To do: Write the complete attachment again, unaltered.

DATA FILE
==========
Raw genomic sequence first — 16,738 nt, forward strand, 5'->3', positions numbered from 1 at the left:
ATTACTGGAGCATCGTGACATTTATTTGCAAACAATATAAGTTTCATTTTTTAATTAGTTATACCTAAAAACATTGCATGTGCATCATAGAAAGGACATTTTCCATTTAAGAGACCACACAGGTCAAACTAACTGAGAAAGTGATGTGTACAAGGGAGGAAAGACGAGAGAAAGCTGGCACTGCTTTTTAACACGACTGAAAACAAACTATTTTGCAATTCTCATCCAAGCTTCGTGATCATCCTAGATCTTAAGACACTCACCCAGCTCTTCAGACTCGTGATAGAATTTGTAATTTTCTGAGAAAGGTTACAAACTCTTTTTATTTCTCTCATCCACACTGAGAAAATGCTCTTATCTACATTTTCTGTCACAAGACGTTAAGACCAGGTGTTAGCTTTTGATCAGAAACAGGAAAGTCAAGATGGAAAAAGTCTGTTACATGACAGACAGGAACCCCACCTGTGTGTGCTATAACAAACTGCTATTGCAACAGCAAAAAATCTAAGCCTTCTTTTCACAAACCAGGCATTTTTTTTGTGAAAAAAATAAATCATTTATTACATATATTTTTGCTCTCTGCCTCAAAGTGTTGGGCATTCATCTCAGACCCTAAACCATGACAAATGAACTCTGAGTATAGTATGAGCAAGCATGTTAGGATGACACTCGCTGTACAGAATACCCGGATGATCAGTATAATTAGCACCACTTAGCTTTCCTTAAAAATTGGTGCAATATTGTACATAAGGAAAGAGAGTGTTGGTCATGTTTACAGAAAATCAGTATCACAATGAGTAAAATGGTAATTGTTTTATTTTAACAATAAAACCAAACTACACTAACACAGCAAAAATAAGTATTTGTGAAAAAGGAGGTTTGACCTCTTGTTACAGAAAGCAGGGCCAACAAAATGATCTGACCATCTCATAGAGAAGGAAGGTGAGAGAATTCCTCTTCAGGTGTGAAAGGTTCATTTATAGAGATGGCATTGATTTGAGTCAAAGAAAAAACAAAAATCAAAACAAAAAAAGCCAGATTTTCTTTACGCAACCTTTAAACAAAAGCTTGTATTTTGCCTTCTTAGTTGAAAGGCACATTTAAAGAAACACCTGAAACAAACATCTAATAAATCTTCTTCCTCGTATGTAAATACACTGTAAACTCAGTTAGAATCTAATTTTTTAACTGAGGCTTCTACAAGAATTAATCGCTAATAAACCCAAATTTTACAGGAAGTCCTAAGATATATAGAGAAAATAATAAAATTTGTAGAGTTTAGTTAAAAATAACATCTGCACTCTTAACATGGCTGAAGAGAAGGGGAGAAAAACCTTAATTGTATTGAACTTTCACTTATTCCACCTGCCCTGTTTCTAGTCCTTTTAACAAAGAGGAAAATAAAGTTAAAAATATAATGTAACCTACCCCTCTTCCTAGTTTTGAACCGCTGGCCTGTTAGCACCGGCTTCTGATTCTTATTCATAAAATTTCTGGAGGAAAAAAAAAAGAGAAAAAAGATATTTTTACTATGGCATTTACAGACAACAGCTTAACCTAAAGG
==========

Raw genomic sequence first — 16,738 nt, forward strand, 5'->3', positions numbered from 1 at the left:
ATTACTGGAGCATCGTGACATTTATTTGCAAACAATATAAGTTTCATTTTTTAATTAGTTATACCTAAAAACATTGCATGTGCATCATAGAAAGGACATTTTCCATTTAAGAGACCACACAGGTCAAACTAACTGAGAAAGTGATGTGTACAAGGGAGGAAAGACGAGAGAAAGCTGGCACTGCTTTTTAACACGACTGAAAACAAACTATTTTGCAATTCTCATCCAAGCTTCGTGATCATCCTAGATCTTAAGACACTCACCCAGCTCTTCAGACTCGTGATAGAATTTGTAATTTTCTGAGAAAGGTTACAAACTCTTTTTATTTCTCTCATCCACACTGAGAAAATGCTCTTATCTACATTTTCTGTCACAAGACGTTAAGACCAGGTGTTAGCTTTTGATCAGAAACAGGAAAGTCAAGATGGAAAAAGTCTGTTACATGACAGACAGGAACCCCACCTGTGTGTGCTATAACAAACTGCTATTGCAACAGCAAAAAATCTAAGCCTTCTTTTCACAAACCAGGCATTTTTTTTGTGAAAAAAATAAATCATTTATTACATATATTTTTGCTCTCTGCCTCAAAGTGTTGGGCATTCATCTCAGACCCTAAACCATGACAAATGAACTCTGAGTATAGTATGAGCAAGCATGTTAGGATGACACTCGCTGTACAGAATACCCGGATGATCAGTATAATTAGCACCACTTAGCTTTCCTTAAAAATTGGTGCAATATTGTACATAAGGAAAGAGAGTGTTGGTCATGTTTACAGAAAATCAGTATCACAATGAGTAAAATGGTAATTGTTTTATTTTAACAATAAAACCAAACTACACTAACACAGCAAAAATAAGTATTTGTGAAAAAGGAGGTTTGACCTCTTGTTACAGAAAGCAGGGCCAACAAAATGATCTGACCATCTCATAGAGAAGGAAGGTGAGAGAATTCCTCTTCAGGTGTGAAAGGTTCATTTATAGAGATGGCATTGATTTGAGTCAAAGAAAAAACAAAAATCAAAACAAAAAAAGCCAGATTTTCTTTACGCAACCTTTAAACAAAAGCTTGTATTTTGCCTTCTTAGTTGAAAGGCACATTTAAAGAAACACCTGAAACAAACATCTAATAAATCTTCTTCCTCGTATGTAAATACACTGTAAACTCAGTTAGAATCTAATTTTTTAACTGAGGCTTCTACAAGAATTAATCGCTAATAAACCCAAATTTTACAGGAAGTCCTAAGATATATAGAGAAAATAATAAAATTTGTAGAGTTTAGTTAAAAATAACATCTGCACTCTTAACATGGCTGAAGAGAAGGGGAGAAAAACCTTAATTGTATTGAACTTTCACTTATTCCACCTGCCCTGTTTCTAGTCCTTTTAACAAAGAGGAAAATAAAGTTAAAAATATAATGTAACCTACCCCTCTTCCTAGTTTTGAACCGCTGGCCTGTTAGCACCGGCTTCTGATTCTTATTCATAAAATTTCTGGAGGAAAAAAAAAAGAGAAAAAAGATATTTTTACTATGGCATTTACAGACAACAGCTTAACCTAAAGG